But those challenges don’t stop Freo from being a great place live and a great place to visit.

Some links FYI:

FOMO architecture award nomination –

Freo Perth’s favourite entertainment precinct –

Liv Apartments –

Little Lane –

Ancora  –

M/27 –

The Social –

Old Courthouse –

Warders Cottages Hotel –

Manning Buildings –


About Deputy Mayor of Fremantle blog
City of Fremantle Deputy Mayor

16 Responses to Fremantle, we have a problem? Yes and the fix is underway

  1. curiousjulz says:

    Great response. Nathan’s comment about working/living also struck me as extremely odd.

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  2. johnwv says:

    I’m not reading the article or your retort. We have just lost a beach through lack of investment in sustainability. It’s not COF fault but it is certainly part of the problem. Fremantle collectively, whether it be the Port Authority, the COF or the State Govt representatives and its ratepayers are accountable for Fremantle’s fortunes and failures.

    As a rate payer for over two decades, I’m tired of not being heard and I don’t think I’m alone.

    John Vodanovic

    • John
      As you know this is going to require a major investment from state and local government and others.

      • Stuart says:

        Which beach? If beachwall options are required, I have a novel, sustainable solution that has been used in marine environs.

      • johnwv says:

        Absolutely spot on Brad. We need to challenge the perception and current process of covering our remnant beaches and dunes with quarried limestone and restricting access with rock walls. The conversation around sand nourishment and retaining sand in the local environment is not being heard. With two Rock wall failures at Port Beach and Sandtracks in the last two months, investing in more rock walls makes no sense at all.

        While swimming at Port Beach on the weekend I was able to stand waist deep on a sandbank created mostly from the former sand dunes and car park now situated 40 metres offshore. A beautiful but expensive sandbank created by nature at the expense of years of rehab planting by volunteers and built infrastructure.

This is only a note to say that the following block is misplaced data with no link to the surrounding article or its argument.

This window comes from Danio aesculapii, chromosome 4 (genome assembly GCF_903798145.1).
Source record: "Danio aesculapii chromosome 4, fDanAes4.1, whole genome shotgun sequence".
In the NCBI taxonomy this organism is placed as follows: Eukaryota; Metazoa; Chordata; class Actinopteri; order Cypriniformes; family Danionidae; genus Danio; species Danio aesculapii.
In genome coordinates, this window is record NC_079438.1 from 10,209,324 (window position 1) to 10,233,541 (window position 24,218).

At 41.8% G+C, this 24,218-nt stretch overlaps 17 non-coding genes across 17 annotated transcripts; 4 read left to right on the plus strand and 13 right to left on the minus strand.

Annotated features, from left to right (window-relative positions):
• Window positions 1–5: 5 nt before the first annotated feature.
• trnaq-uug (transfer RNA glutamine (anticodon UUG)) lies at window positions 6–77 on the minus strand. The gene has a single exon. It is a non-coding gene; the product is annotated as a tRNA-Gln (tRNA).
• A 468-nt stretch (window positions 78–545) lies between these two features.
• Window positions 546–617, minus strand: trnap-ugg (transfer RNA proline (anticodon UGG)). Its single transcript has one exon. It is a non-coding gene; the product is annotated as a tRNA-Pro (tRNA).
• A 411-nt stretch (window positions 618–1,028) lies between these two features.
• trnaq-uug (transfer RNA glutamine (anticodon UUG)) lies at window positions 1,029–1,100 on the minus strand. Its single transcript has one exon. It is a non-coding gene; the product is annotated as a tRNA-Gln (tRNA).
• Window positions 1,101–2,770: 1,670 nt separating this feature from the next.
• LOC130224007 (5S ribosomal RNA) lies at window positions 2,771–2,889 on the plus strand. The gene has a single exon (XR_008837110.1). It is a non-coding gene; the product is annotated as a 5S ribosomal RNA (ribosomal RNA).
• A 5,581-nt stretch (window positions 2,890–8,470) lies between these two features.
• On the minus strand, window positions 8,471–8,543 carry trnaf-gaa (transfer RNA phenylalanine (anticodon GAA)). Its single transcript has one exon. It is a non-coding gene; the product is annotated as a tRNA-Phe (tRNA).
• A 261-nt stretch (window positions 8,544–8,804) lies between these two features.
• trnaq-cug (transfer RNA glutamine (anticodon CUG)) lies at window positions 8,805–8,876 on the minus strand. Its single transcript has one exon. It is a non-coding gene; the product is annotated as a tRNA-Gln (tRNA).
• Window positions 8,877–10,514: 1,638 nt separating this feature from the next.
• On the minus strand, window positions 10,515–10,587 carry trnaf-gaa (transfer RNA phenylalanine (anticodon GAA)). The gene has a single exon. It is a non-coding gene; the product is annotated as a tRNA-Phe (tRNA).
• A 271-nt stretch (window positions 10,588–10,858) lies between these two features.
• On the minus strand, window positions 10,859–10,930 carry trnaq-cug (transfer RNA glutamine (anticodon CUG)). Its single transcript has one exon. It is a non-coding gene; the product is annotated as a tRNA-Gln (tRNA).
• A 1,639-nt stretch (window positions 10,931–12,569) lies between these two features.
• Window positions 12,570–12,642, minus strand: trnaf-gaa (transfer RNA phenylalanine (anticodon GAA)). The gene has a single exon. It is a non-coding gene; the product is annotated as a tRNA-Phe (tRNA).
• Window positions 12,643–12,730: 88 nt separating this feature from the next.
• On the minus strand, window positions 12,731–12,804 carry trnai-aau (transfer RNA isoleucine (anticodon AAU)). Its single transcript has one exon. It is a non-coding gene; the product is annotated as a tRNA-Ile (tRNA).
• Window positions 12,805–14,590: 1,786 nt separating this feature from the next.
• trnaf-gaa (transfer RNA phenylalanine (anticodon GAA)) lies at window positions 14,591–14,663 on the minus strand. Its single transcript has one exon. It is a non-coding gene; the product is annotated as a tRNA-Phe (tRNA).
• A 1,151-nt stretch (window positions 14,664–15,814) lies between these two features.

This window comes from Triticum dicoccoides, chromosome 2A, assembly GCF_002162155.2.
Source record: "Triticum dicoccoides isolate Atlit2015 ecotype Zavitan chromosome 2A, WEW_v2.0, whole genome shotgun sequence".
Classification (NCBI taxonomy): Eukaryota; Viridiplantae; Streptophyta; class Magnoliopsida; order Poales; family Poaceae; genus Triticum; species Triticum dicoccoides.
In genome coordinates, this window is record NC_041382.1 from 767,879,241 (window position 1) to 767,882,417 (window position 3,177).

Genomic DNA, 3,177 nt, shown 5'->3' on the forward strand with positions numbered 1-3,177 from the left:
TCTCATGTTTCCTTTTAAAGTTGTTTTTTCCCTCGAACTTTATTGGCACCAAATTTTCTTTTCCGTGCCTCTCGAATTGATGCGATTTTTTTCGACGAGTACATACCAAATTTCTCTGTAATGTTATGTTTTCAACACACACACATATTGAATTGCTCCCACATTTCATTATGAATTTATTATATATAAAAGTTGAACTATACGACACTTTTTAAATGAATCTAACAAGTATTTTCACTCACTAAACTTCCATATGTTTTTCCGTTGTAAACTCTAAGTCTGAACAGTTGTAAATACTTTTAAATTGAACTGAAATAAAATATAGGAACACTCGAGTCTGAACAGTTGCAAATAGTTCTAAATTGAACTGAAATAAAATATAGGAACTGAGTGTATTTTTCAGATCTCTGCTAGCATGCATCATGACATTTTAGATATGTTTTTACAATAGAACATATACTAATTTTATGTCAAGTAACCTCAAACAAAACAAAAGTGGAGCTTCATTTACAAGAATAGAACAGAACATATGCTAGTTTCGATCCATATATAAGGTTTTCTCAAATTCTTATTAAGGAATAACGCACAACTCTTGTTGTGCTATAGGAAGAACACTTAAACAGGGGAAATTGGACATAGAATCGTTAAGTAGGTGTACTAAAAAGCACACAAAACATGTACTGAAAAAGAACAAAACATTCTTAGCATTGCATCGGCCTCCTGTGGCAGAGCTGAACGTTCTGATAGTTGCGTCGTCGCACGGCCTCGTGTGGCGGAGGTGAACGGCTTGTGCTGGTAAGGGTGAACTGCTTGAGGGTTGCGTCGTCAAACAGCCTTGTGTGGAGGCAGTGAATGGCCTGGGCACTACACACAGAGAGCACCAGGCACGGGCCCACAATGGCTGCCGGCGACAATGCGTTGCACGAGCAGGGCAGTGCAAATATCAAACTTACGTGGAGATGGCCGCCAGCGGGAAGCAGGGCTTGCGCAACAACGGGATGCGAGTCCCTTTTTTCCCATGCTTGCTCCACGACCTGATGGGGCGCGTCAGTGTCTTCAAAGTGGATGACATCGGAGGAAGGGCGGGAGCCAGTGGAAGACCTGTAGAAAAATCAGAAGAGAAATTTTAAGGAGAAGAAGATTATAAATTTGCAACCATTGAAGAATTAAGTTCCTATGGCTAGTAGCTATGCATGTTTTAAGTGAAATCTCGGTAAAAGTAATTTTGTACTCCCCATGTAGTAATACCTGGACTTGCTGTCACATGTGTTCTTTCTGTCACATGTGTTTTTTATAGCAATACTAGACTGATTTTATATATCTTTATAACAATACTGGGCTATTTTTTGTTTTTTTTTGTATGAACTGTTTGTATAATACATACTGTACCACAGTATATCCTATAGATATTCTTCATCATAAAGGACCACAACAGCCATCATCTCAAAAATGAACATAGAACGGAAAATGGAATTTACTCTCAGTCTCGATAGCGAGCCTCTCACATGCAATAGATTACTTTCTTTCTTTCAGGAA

If only the beach system had been nourished each year with an amount of sand equivalent to the deficit as the Dept of Transport and Infrastructure 2004 report recommended. The view from the sand bank 40 metres offshore may well have been an intact car park and a rehabilitated dune system.

        I agree, it is a bigger conversation.

  3. Stuart says:

    Brad I am concerned by the large number of empty storefronts. This was raised in the article and how can it be addressed?

  4. dalols says:

    Thanks, Brad… all day I have been composing responses in my head to this pathetic, pointless WAToday piece… You got it…!!
    I can’t be bothered with the ignorant on most days, but sometimes they need their inadequacies challenged…

  5. Martin Anda says:

    Great work Brad and well said. Clearly Nathan does not know FreoToday very well!!

  6. Pingback: The $1.3b set to change our port city forever – POLITICSIO

  7. Doug7 says:

    Went to John Curtin in 1958, ran a successful retail business in Fremantle in the mid 90’s and currently live in the area. Apart from the world class development at the Fishing Boat Harbour, Fremantle has little to offer.
    Giving the ‘peoles’ West End to a university was a counter productive descision and a huge missed opportunity to create a historically vibrant city
    It appears successive councils have lacked any real vision

  8. Pingback: Debating development, change and gentrification in Freo | City of Fremantle Mayor Brad Pettitt's Blog